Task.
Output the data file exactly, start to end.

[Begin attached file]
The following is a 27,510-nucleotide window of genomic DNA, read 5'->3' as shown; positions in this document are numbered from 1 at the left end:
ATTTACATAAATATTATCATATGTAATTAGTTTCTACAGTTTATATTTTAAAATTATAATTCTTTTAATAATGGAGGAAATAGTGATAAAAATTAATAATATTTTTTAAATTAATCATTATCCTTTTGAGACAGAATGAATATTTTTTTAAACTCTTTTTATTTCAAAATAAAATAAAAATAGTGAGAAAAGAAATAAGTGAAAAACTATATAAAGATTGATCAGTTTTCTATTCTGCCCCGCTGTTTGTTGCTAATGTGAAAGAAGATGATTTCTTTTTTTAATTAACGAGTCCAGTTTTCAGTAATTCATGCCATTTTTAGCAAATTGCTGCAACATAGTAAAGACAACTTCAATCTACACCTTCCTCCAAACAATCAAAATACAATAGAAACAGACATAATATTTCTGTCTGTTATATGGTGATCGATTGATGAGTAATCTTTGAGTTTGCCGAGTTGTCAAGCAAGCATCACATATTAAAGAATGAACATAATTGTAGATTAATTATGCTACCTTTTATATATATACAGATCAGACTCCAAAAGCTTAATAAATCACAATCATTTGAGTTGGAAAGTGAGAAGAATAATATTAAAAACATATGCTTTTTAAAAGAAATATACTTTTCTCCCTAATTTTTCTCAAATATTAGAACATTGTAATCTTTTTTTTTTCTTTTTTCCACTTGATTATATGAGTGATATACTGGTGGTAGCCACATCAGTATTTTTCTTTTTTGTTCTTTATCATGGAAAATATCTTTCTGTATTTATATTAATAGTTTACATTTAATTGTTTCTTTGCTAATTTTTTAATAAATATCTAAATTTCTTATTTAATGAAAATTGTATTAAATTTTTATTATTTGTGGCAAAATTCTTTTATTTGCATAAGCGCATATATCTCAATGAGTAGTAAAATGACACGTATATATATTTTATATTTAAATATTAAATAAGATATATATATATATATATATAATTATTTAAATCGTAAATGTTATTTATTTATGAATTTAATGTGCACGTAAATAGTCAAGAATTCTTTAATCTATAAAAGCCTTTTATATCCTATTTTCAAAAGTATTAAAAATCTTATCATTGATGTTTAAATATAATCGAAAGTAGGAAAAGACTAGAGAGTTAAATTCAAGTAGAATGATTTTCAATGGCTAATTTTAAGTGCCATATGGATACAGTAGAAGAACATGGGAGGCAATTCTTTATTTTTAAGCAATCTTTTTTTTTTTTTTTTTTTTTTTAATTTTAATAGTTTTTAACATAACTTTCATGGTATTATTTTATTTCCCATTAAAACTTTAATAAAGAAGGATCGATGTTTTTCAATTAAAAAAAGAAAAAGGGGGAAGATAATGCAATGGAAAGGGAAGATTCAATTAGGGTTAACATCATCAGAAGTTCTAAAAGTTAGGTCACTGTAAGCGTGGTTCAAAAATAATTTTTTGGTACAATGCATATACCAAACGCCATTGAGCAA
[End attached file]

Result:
The following is a 27,510-nucleotide window of genomic DNA, read 5'->3' as shown; positions in this document are numbered from 1 at the left end:
ATTTACATAAATATTATCATATGTAATTAGTTTCTACAGTTTATATTTTAAAATTATAATTCTTTTAATAATGGAGGAAATAGTGATAAAAATTAATAATATTTTTTAAATTAATCATTATCCTTTTGAGACAGAATGAATATTTTTTTAAACTCTTTTTATTTCAAAATAAAATAAAAATAGTGAGAAAAGAAATAAGTGAAAAACTATATAAAGATTGATCAGTTTTCTATTCTGCCCCGCTGTTTGTTGCTAATGTGAAAGAAGATGATTTCTTTTTTTAATTAACGAGTCCAGTTTTCAGTAATTCATGCCATTTTTAGCAAATTGCTGCAACATAGTAAAGACAACTTCAATCTACACCTTCCTCCAAACAATCAAAATACAATAGAAACAGACATAATATTTCTGTCTGTTATATGGTGATCGATTGATGAGTAATCTTTGAGTTTGCCGAGTTGTCAAGCAAGCATCACATATTAAAGAATGAACATAATTGTAGATTAATTATGCTACCTTTTATATATATACAGATCAGACTCCAAAAGCTTAATAAATCACAATCATTTGAGTTGGAAAGTGAGAAGAATAATATTAAAAACATATGCTTTTTAAAAGAAATATACTTTTCTCCCTAATTTTTCTCAAATATTAGAACATTGTAATCTTTTTTTTTTCTTTTTTCCACTTGATTATATGAGTGATATACTGGTGGTAGCCACATCAGTATTTTTCTTTTTTGTTCTTTATCATGGAAAATATCTTTCTGTATTTATATTAATAGTTTACATTTAATTGTTTCTTTGCTAATTTTTTAATAAATATCTAAATTTCTTATTTAATGAAAATTGTATTAAATTTTTATTATTTGTGGCAAAATTCTTTTATTTGCATAAGCGCATATATCTCAATGAGTAGTAAAATGACACGTATATATATTTTATATTTAAATATTAAATAAGATATATATATATATATATATAATTATTTAAATCGTAAATGTTATTTATTTATGAATTTAATGTGCACGTAAATAGTCAAGAATTCTTTAATCTATAAAAGCCTTTTATATCCTATTTTCAAAAGTATTAAAAATCTTATCATTGATGTTTAAATATAATCGAAAGTAGGAAAAGACTAGAGAGTTAAATTCAAGTAGAATGATTTTCAATGGCTAATTTTAAGTGCCATATGGATACAGTAGAAGAACATGGGAGGCAATTCTTTATTTTTAAGCAATCTTTTTTTTTTTTTTTTTTTTTTTAATTTTAATAGTTTTTAACATAACTTTCATGGTATTATTTTATTTCCCATTAAAACTTTAATAAAGAAGGATCGATGTTTTTCAATTAAAAAAAGAAAAAGGGGGAAGATAATGCAATGGAAAGGGAAGATTCAATTAGGGTTAACATCATCAGAAGTTCTAAAAGTTAGGTCACTGTAAGCGTGGTTCAAAAATAATTTTTTGGTACAATGCATATACCAAACGCCATTGAGCAA